#ThursdayReads: Mildred Taylor

Mildred D. Taylor was born in Jackson, Mississippi, on September 13, 1943. Even though she was born in the South, she did not grow up there. Yet, for Ms. Taylor, the South still holds pleasant memories as the home of her family. When she was only three months old, her parents moved her and her sister to live in the North. They moved to a newly-integrated Ohio town called Toledo. When she went to school, she was the only black child in her class. Her father decided to leave the South in the mid-1940’s because he did not want his children to live their lives as he had lived his, in a segregated, racist society that allowed little or no opportunity to blacks. Over the years she came to know the South through the yearly trips her family took to Mississippi and through the stories told whenever the family gathered. Mildred Taylor was quoted in Something About the Author, as saying, “As a small child, I loved the South. In my early years, the trip was a marvelous adventure, a twenty-hour picnic that took us into another time and another world.” Her father told her many stories that he had been told when he was a boy. Some of the stories he had actually lived himself. She has used some of those stories in her novels.

Taylor attended the University of Toledo where she majored in English and minored in history. By age 19 she had written her first novel, Dark People, Dark World, the story of a blind white man in Chicago’s black ghetto, told in first-person. Although Taylor’s novel attracted some interest from a publisher, she disagreed with the editor’s call for revisions, so it was never published.  After graduation she joined the Peace Corps on a teaching assignment on a Navajo reservation in Arizona.  She then went to Ethiopia as an English and history teacher for two years. When she returned, she worked for the Peace Corps recruiting and training new volunteers.  She attended the University of Colorado School of Journalism where she earned a Master of Arts degree in Journalism. While she was attending school, she worked with university officials and fellow students in structuring a Black Studies program at the university.  In 1971 Taylor moved to Los Angeles to write.  She supported herself with temporary work such as proofreading and editing.In 1972, Taylor married Errol Zea-Daly , but they divorced three years later. There is a daughter named Portia.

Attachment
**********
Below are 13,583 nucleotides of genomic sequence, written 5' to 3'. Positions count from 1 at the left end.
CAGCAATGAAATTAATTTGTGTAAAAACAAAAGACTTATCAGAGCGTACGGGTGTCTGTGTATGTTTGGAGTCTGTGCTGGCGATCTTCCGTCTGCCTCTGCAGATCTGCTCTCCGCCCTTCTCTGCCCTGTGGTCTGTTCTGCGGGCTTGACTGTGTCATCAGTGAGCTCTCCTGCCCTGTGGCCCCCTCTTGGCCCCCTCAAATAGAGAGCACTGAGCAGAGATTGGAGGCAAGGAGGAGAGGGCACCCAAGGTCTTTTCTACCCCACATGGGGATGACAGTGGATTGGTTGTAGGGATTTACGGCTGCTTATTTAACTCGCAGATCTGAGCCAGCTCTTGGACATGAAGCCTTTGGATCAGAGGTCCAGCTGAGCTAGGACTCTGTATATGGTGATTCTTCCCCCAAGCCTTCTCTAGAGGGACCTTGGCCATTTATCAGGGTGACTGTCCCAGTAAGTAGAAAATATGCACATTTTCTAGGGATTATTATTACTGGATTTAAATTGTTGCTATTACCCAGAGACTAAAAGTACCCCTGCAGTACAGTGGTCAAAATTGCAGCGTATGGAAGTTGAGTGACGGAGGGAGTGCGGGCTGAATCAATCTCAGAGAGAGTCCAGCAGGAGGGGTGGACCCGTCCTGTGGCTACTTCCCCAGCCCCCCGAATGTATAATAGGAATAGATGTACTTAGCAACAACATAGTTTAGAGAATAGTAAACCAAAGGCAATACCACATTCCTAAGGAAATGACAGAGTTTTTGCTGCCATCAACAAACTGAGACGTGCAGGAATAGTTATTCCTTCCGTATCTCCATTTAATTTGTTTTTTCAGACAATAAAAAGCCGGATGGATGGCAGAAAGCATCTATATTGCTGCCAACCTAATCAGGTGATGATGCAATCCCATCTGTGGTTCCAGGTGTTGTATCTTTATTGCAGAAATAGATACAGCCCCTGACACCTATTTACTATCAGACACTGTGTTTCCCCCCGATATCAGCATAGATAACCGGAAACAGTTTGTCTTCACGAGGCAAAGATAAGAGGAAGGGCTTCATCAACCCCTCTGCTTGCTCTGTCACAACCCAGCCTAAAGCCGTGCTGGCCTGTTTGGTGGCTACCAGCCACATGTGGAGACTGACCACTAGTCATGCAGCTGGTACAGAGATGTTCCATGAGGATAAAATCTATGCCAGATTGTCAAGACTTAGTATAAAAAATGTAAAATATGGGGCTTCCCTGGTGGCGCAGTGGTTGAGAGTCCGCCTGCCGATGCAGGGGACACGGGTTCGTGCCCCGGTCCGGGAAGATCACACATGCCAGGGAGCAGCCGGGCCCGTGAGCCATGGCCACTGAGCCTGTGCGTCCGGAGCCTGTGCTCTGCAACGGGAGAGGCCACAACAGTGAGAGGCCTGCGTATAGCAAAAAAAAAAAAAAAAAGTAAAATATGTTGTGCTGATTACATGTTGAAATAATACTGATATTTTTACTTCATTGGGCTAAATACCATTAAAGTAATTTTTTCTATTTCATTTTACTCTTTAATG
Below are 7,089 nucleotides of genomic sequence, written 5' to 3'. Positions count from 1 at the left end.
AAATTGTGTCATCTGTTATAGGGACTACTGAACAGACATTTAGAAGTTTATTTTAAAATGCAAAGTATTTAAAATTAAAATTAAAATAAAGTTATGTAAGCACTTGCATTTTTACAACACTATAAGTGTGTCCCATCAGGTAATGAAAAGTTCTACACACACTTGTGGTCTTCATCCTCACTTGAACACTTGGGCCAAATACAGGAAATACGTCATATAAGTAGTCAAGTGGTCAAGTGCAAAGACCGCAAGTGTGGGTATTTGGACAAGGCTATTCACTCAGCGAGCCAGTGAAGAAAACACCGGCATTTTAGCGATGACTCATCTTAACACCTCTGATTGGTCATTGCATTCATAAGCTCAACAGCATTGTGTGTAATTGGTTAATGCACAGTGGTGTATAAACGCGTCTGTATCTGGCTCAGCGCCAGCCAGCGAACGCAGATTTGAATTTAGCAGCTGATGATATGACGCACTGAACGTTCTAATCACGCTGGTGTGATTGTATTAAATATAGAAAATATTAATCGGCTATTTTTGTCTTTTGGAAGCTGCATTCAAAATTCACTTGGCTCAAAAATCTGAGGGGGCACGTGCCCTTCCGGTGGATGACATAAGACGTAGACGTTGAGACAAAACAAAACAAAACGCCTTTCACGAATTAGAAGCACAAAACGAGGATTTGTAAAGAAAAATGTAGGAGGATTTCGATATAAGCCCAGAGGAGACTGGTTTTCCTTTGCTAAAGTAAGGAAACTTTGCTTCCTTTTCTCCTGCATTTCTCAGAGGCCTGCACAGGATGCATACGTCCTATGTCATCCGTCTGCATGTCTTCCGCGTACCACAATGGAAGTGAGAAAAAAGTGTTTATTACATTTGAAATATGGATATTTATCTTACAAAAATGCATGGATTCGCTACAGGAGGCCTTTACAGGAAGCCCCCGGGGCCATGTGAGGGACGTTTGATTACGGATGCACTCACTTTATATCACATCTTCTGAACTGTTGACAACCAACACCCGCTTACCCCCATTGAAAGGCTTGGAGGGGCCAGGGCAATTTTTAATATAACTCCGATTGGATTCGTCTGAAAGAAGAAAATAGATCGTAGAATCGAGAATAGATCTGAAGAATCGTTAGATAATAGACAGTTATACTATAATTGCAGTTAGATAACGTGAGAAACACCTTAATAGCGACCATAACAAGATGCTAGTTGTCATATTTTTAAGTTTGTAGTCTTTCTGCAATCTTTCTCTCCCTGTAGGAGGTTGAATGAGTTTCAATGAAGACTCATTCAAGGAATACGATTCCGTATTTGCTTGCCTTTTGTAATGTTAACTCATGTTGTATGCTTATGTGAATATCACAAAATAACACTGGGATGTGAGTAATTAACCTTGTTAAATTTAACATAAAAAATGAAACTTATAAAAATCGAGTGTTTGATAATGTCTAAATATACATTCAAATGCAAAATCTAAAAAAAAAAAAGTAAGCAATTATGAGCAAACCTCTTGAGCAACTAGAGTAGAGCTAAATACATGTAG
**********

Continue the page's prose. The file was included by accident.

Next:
In 1973 Taylor entered a contest sponsored by the Council on Interracial Books for Children. Her book, Song of the Trees, won first prize in the contest’s African-American category and was published by Dial Books  in 1975. The New York Times listed it as an outstanding book of the year. This book  about the Logan family was the first in a series of nine books based on stories from her own family’s history.  One of her best known, Let the Circle Be Unbroken,was nominated for the 1982 National Book Award and received the Coretta Scott King Award in 1983.

Mildred Taylor has won many other awards for her books.  She won the Coretta Scott King award for three of her books. She also won the Newberry Medal in 1977 for Roll of Thunder, Hear My Cry.  In addition, this novel was a National Book Award Nominee, a ALA Notable Book, a Booklist, Best of the Best Books, 1970-1982,Kirkus Choice, on The Horn BookFanfare Honor List , a New York Times Book Review Best Children’s Book 1970-1980, and won the Pacific Northwest Young Readers Award.  Taylor has taken great pride in her heritage and provides historical fiction about life for the Logan family as many events in the stories are  based on events in Taylor’s family  history.   In all of Taylor’s stories, she has shown the true vision of black families and their racial struggles.

In 2004,  Mississippi celebrated a Mildred D. Taylor Day, and Mildred Taylor returned to her roots to address several hundred school children and adults at The University of Mississippi also known as Ole Miss.

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